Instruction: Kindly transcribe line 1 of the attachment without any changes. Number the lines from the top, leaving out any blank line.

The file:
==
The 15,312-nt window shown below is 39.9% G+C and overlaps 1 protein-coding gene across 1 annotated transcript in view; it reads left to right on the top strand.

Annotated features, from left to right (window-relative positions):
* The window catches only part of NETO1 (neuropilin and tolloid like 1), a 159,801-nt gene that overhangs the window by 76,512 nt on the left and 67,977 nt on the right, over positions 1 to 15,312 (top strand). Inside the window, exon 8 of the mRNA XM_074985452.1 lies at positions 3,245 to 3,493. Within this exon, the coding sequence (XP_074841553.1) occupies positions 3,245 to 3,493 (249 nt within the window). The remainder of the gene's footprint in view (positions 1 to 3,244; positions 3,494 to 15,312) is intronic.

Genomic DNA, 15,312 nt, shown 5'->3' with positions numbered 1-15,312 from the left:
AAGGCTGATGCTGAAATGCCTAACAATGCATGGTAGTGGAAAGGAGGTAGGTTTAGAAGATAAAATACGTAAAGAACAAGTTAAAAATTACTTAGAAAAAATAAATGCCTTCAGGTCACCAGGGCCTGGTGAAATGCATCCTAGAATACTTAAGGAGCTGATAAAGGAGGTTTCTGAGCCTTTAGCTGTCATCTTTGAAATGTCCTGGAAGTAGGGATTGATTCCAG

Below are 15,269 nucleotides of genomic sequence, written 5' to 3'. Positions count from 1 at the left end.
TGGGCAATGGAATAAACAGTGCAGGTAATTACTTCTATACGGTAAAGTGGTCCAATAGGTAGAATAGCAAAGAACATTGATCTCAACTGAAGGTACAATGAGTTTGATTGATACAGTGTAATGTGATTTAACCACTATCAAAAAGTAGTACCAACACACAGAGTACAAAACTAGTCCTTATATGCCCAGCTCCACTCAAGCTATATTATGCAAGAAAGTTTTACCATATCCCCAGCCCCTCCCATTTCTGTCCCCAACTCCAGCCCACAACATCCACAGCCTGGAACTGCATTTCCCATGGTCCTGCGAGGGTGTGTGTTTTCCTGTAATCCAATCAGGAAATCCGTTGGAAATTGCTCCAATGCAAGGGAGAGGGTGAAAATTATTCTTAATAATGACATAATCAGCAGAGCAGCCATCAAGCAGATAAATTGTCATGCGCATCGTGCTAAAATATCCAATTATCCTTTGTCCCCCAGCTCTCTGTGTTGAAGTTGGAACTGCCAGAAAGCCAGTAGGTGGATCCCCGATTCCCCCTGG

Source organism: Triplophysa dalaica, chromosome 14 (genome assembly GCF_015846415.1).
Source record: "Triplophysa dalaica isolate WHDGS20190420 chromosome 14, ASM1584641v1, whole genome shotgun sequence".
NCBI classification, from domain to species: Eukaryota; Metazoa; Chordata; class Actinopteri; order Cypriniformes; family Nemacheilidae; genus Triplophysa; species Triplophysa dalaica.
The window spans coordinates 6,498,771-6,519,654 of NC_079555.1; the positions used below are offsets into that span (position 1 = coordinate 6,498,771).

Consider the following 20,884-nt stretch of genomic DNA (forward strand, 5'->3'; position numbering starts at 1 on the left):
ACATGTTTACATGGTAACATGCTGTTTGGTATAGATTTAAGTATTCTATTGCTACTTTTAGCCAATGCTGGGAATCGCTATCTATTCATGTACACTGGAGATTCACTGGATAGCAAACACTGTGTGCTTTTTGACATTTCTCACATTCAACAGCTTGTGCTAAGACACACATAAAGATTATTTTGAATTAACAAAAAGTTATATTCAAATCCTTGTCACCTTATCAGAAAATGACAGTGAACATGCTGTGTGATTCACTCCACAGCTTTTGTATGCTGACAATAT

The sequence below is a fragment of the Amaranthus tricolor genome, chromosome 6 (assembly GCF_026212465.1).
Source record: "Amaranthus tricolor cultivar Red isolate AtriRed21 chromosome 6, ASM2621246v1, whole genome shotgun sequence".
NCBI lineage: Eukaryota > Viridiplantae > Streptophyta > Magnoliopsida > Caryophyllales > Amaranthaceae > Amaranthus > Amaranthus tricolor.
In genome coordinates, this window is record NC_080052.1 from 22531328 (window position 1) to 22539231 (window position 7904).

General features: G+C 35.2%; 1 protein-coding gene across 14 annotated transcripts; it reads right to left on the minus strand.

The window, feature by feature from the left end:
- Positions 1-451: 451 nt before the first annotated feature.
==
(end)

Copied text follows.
The 15,312-nt window shown below is 39.9% G+C and overlaps 1 protein-coding gene across 1 annotated transcript in view; it reads left to right on the top strand.